Brice John Gassaway (c.
MSA SC 3520-15893
Born c. 1755 in Anne Arundel County, Maryland. Married Dinah Warfield. Seven children; George Gassaway, Henry Gassaway, Ann Gassaway, Catherine Gassaway, Sarah Gassaway, Elizabeth Gassaway, and Mary Gassaway. Died in Brookeville, Montgomery County, Maryland in 1816.
Brice Gassaway was a farmer and surveyor in Anne Arundel County, Maryland, who served as a militia officer during the Revolutionary War. He spent the majority of his life in Anne Arundel County as a gentleman farmer, but later moved to the town of Brookeville in Montgomery County, Maryland, where he died in 1816 after being severely financially impaired by his two sons.
Gassaway was descended from a long line of wealthy Anne Arundel County gentry. His great-grandfather, Colonel Nicholas Gassaway, arrived in Maryland in 1649, patenting land in Anne Arundel County shortly thereafter.1 Over the next several decades, the Gassaway family would come into possession of thousands of acres of land throughout what was then Anne Arundel, Baltimore, and Frederick Counties (now including Howard and Montgomery Counties). The family also established close ties through marriage with the Warfields, who would play prominent roles in Revolutionary War, and would later produce Edwin Warfield, Governor of Maryland from 1904 to1908.2
During the Revolutionary War, Gassaway decided to enter into military service, much like several of his ancestors had done before him. On February 28, 1778, he signed the Oath of Allegiance before Judge Thomas Worthington of Nicholas in Anne Arundel County. In March of 1779, he was commissioned as a First Lieutenant of the Elk Ridge Battalion of Militia. In 1780, he was promoted to the rank of Captain.3 While Gassaway was serving in the Elk Ridge Battalion, he did not see very much actual military action against the British. Rather, the only time that the movements of his battalion were reported, they were tasked with heading to downtown Baltimore and guarding a large quantity of salt that was meant for the use of the Continental Army, and with moving the salt rations if the British were to invade Baltimore.4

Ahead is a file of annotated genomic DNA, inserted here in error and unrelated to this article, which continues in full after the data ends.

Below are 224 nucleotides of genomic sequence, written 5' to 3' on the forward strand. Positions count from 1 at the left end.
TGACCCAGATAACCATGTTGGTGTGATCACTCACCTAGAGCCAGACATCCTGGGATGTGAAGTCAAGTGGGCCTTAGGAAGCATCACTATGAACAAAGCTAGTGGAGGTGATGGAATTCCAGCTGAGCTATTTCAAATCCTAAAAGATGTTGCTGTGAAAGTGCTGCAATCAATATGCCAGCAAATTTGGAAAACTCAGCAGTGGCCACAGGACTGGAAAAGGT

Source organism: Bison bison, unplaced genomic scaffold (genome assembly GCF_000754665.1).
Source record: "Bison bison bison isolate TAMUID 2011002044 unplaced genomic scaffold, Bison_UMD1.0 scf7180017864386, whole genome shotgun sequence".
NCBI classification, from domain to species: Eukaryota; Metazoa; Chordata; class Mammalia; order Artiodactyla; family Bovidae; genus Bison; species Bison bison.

Upon the end of the Revolutionary War, Gassaway returned home to his 500 acre property situated on the western edge of central Anne Arundel County, adjacent to Montgomery County. It was here that Gassaway and his wife, Dinah, raised seven children, the oldest of which were their two sons George and Henry Gassaway.5 Although it is not clear what particular crops were grown on Gassaway's property, he did own several slaves, as many as seven or more by 1800.6 In addition to farming, Gassaway also performed several public works projects on a local level. In 1803, he aided in the surveying of his brother in law Dr. Charles Alexander Warfield's property, who was one of the leaders of the burning of the Peggy Stewart, as well as one of the founders of the College of Medicine of Maryland (now known as the University of Maryland School of Medicine).7 In 1805, a Maryland state law was enacted which designated Gassaway, along with several other Anne Arundel County residents, as commissioners tasked with raising money for, surveying, laying out, and opening a road and bridge that would lead from a mill on the Patuxent River to the main road which connected Rockville to Baltimore.8
In addition to his land holdings in Anne Arundel County, Gassaway also owned several pieces of property in Baltimore County, including a 600 acre property which he purchased from his brother Charles Gassaway.9 Gassaway's extended family also owned large tracts of land in Baltimore county known as "Gassaway's Ridge" and "Gassaway's Addition."10
his time in Anne Arundel County, Gassaway seemed to have somewhat close
ties with some of the most prominent families in Maryland at the time,
including the Ridgelys and the Carrolls. In October of 1800, Gassaway
captured a stray horse which had made its way onto his property, which